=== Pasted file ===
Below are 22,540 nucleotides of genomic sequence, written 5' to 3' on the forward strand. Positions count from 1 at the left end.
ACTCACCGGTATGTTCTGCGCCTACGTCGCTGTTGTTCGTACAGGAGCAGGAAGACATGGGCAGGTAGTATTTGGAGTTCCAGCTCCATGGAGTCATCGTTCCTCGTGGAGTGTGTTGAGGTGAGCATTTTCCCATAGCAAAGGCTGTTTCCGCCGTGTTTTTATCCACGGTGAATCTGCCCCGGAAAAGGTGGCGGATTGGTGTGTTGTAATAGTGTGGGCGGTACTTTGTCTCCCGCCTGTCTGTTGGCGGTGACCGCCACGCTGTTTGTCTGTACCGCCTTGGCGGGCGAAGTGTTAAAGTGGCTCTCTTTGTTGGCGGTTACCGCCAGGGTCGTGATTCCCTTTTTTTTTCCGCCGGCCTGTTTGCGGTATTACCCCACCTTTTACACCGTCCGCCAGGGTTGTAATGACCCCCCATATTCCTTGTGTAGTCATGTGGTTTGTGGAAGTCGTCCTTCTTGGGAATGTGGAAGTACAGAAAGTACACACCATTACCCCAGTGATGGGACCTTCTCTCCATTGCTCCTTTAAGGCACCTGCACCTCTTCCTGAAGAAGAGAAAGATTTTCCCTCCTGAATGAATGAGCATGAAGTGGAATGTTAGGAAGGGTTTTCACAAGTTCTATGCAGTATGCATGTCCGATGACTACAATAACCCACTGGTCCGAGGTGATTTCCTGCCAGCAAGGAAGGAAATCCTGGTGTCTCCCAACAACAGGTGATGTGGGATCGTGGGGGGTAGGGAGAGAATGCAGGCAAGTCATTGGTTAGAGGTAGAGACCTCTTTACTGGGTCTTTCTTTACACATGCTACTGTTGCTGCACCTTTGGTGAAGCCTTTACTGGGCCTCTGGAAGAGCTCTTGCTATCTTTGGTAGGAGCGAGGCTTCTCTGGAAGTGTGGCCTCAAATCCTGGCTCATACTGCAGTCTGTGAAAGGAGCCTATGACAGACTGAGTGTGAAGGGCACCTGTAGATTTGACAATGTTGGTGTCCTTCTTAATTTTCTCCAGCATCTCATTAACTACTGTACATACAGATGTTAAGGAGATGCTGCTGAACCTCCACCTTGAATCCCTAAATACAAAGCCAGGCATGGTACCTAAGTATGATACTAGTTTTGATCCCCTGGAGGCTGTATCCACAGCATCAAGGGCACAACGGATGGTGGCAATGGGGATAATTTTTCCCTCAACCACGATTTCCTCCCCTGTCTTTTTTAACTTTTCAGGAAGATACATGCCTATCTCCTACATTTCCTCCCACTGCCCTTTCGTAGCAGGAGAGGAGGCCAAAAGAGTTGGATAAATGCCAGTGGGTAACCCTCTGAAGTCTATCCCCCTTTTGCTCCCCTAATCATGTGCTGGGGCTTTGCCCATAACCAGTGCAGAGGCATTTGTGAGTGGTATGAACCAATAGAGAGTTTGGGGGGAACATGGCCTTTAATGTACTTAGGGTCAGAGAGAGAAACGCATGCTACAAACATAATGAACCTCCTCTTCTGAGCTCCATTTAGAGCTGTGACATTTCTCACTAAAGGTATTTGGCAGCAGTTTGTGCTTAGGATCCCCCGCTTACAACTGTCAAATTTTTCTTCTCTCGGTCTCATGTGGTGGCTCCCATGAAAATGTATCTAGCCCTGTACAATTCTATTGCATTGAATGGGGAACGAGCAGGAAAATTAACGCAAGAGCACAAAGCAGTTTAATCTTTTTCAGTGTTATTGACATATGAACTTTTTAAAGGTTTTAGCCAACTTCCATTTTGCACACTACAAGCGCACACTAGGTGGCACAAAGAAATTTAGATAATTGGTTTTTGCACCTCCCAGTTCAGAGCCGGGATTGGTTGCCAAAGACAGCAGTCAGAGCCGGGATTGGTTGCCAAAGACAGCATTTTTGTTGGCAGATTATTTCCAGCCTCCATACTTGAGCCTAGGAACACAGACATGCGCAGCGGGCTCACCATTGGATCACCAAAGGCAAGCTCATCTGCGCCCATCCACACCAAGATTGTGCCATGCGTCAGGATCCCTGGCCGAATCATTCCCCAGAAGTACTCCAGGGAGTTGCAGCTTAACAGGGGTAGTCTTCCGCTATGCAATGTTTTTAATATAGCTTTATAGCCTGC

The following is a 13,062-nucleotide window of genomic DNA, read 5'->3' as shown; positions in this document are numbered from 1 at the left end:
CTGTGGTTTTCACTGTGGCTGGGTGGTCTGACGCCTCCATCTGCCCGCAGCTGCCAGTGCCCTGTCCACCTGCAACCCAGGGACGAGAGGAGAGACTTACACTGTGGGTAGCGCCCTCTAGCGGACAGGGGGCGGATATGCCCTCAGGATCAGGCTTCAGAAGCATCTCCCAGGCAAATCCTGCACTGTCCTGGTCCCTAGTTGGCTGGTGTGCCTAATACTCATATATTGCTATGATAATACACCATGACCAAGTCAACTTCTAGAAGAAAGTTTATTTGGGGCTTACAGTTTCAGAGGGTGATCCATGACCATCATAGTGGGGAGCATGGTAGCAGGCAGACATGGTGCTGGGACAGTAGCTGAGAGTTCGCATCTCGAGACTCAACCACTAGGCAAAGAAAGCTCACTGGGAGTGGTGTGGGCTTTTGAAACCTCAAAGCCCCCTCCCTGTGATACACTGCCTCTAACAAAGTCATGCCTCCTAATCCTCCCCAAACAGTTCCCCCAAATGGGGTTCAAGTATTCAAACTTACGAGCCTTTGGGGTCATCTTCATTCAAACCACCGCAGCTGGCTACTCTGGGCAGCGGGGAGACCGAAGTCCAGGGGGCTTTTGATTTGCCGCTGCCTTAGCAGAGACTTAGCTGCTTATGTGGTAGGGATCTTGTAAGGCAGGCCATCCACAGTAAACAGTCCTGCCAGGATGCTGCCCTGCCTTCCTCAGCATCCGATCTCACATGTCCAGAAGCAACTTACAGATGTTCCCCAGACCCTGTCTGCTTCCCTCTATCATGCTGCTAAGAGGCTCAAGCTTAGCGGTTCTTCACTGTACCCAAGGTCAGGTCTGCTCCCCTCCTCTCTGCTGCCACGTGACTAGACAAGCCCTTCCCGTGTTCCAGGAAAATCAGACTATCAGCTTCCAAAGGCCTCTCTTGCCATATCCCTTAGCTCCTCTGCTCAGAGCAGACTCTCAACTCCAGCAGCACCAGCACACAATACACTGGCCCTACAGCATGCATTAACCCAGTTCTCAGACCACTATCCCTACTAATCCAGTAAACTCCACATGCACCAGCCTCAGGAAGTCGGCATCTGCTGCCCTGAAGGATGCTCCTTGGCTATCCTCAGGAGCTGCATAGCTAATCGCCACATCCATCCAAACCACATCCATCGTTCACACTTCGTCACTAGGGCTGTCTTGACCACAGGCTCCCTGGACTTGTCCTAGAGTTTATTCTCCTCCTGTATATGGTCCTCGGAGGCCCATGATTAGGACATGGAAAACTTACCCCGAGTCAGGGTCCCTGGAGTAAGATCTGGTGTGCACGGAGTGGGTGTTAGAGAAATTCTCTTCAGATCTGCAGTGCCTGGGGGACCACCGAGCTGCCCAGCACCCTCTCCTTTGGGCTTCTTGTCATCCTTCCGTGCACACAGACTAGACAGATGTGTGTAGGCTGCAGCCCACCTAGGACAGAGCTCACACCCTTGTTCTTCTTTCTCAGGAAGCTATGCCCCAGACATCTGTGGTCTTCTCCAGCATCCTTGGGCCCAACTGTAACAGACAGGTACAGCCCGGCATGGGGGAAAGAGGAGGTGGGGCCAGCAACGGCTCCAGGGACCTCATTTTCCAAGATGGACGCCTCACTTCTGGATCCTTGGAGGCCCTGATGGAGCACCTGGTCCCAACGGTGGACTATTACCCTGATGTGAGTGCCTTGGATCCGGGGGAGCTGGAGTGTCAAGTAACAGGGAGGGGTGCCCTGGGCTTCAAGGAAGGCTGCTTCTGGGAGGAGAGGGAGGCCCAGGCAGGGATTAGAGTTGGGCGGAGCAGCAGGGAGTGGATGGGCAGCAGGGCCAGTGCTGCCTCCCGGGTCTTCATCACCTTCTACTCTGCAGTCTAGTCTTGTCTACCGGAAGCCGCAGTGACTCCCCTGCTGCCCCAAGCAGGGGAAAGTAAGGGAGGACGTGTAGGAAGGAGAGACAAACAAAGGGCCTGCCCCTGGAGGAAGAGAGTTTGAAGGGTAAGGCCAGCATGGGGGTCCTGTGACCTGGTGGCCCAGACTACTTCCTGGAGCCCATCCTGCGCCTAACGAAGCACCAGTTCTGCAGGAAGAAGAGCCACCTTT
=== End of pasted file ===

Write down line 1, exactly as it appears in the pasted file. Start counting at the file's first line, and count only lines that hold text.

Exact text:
Below are 22,540 nucleotides of genomic sequence, written 5' to 3' on the forward strand. Positions count from 1 at the left end.